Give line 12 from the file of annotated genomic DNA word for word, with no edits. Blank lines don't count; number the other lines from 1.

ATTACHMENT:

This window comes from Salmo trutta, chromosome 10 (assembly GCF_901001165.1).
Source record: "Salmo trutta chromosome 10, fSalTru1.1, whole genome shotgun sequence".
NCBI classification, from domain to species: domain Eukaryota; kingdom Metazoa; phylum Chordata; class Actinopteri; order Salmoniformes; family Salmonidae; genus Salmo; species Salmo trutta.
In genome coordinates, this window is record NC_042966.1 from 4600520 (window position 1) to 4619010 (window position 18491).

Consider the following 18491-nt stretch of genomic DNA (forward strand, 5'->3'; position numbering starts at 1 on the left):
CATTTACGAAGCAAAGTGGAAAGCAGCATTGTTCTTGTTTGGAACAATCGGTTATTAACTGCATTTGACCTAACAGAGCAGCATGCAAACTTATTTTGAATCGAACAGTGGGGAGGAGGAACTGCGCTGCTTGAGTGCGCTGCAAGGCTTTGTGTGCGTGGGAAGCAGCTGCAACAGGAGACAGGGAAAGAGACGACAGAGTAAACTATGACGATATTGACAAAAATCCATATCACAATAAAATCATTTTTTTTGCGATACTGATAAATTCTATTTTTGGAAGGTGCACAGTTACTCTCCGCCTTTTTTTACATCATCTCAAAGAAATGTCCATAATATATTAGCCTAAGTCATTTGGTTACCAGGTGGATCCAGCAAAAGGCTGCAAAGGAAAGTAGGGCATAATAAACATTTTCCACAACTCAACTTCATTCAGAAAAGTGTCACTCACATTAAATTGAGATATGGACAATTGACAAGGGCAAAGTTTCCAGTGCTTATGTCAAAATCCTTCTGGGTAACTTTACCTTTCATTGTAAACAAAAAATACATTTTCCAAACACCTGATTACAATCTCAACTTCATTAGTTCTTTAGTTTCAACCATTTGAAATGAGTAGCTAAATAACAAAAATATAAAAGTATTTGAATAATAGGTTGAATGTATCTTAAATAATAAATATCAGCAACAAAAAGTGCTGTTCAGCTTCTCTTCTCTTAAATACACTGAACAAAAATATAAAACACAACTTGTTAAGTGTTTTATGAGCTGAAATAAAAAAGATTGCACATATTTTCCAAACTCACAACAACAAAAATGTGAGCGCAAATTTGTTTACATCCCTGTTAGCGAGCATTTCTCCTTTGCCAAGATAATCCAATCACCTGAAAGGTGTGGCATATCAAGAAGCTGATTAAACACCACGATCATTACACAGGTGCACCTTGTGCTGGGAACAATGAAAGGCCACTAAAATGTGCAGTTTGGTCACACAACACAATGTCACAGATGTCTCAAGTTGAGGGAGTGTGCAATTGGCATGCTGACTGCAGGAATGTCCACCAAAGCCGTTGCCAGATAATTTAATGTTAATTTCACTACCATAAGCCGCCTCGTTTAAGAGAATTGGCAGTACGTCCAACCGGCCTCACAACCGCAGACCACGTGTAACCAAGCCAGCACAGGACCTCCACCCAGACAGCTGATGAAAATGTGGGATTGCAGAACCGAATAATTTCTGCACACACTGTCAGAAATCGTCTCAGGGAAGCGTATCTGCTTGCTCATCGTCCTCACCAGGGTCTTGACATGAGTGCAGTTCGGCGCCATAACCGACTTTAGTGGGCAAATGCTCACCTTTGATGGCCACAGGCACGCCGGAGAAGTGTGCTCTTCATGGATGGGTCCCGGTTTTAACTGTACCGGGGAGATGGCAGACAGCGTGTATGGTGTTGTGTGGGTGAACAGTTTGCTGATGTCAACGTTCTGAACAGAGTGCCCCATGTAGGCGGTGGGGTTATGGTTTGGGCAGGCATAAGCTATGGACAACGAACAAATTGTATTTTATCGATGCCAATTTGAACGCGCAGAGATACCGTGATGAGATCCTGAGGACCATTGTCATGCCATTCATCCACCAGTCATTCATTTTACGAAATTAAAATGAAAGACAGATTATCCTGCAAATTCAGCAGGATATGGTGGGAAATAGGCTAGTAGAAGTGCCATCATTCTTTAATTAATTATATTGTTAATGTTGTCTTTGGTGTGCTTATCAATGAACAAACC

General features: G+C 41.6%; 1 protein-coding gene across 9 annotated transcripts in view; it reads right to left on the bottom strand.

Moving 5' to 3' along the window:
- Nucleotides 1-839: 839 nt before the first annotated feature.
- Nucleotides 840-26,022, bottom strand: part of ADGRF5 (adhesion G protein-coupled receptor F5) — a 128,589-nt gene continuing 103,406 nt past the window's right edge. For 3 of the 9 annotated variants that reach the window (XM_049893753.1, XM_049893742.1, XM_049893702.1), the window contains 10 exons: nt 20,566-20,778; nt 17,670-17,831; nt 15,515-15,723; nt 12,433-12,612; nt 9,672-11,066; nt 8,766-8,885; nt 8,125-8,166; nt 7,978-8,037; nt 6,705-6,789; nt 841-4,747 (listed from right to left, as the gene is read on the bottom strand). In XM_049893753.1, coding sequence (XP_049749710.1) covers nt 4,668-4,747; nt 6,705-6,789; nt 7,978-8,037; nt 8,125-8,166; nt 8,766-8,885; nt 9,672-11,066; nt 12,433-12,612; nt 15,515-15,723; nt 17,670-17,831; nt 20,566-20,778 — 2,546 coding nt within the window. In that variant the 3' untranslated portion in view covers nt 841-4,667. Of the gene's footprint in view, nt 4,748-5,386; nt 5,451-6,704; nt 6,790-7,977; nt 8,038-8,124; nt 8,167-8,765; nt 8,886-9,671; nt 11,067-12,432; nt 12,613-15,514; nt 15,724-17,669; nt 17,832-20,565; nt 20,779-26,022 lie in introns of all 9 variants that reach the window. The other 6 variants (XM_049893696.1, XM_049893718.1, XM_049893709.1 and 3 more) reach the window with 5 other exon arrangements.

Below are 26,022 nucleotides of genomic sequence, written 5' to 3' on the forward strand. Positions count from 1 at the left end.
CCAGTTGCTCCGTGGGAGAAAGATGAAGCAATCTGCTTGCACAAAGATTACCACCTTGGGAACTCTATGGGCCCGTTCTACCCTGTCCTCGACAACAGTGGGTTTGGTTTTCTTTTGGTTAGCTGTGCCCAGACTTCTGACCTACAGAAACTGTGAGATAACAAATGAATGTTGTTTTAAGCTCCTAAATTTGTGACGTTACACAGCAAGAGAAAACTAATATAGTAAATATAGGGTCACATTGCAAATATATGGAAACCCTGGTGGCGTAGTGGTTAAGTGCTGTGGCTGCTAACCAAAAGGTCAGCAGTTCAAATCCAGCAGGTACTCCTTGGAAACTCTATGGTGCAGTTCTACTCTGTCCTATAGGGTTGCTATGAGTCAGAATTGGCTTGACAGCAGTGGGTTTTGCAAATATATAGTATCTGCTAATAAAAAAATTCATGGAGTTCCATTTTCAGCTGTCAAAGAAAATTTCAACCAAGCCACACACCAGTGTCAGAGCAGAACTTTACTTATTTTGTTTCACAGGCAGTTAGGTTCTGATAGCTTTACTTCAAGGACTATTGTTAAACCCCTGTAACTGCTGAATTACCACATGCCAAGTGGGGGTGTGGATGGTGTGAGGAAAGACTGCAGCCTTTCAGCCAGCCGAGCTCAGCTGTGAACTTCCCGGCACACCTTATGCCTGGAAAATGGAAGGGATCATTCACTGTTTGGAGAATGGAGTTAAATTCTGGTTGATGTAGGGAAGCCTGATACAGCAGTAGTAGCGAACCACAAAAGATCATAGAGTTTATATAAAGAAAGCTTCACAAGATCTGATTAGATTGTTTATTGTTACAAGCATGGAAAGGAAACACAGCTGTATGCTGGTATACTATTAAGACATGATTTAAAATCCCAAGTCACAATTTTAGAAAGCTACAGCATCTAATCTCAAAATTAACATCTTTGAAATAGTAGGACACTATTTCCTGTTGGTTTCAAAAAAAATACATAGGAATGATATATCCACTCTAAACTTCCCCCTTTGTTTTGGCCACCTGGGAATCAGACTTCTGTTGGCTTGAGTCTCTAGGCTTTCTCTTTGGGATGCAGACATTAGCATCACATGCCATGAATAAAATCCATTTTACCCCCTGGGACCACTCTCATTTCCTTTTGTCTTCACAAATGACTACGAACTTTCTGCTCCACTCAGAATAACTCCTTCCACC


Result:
CCAGTTGCTCCGTGGGAGAAAGATGAAGCAATCTGCTTGCACAAAGATTACCACCTTGGGAACTCTATGGGCCCGTTCTACCCTGTCCTCGACAACAGTGGGTTTGGTTTTCTTTTGGTTAGCTGTGCCCAGACTTCTGACCTACAGAAACTGTGAGATAACAAATGAATGTTGTTTTAAGCTCCTAAATTTGTGACGTTACACAGCAAGAGAAAACTAATATAGTAAATATAGGGTCACATTGCAAATATATGGAAACCCTGGTGGCGTAGTGGTTAAGTGCTGTGGCTGCTAACCAAAAGGTCAGCAGTTCAAATCCAGCAGGTACTCCTTGGAAACTCTATGGTGCAGTTCTACTCTGTCCTATAGGGTTGCTATGAGTCAGAATTGGCTTGACAGCAGTGGGTTTTGCAAATATATAGTATCTGCTAATAAAAAAATTCATGGAGTTCCATTTTCAGCTGTCAAAGAAAATTTCAACCAAGCCACACACCAGTGTCAGAGCAGAACTTTACTTATTTTGTTTCACAGGCAGTTAGGTTCTGATAGCTTTACTTCAAGGACTATTGTTAAACCCCTGTAACTGCTGAATTACCACATGCCAAGTGGGGGTGTGGATGGTGTGAGGAAAGACTGCAGCCTTTCAGCCAGCCGAGCTCAGCTGTGAACTTCCCGGCACACCTTATGCCTGGAAAATGGAAGGGATCATTCACTGTTTGGAGAATGGAGTTAAATTCTGGTTGATGTAGGGAAGCCTGATACAGCAGTAGTAGCGAACCACAAAAGATCATAGAGTTTATATAAAGAAAGCTTCACAAGATCTGATTAGATTGTTTATTGTTACAAGCATGGAAAGGAAACACAGCTGTATGCTGGTATACTATTAAGACATGATTTAAAATCCCAAGTCACAATTTTAGAAAGCTACAGCATCTAATCTCAAAATTAACATCTTTGAAATAGTAGGACACTATTTCCTGTTGGTTTCAAAAAAAATACATAGGAATGATATATCCACTCTAAACTTCCCCCTTTGTTTTGGCCACCTGGGAATCAGACTTCTGTTGGCTTGAGTCTCTAGGCTTTCTCTTTGGGATGCAGACATTAGCATCACATGCCATGAATAAAATCCATTTTACCCCCTGGGACCACTCTCATTTCCTTTTGTCTTCACAAATGACTACGAACTTTCTGCTCCACTCAGAATAACTCCTTCCACC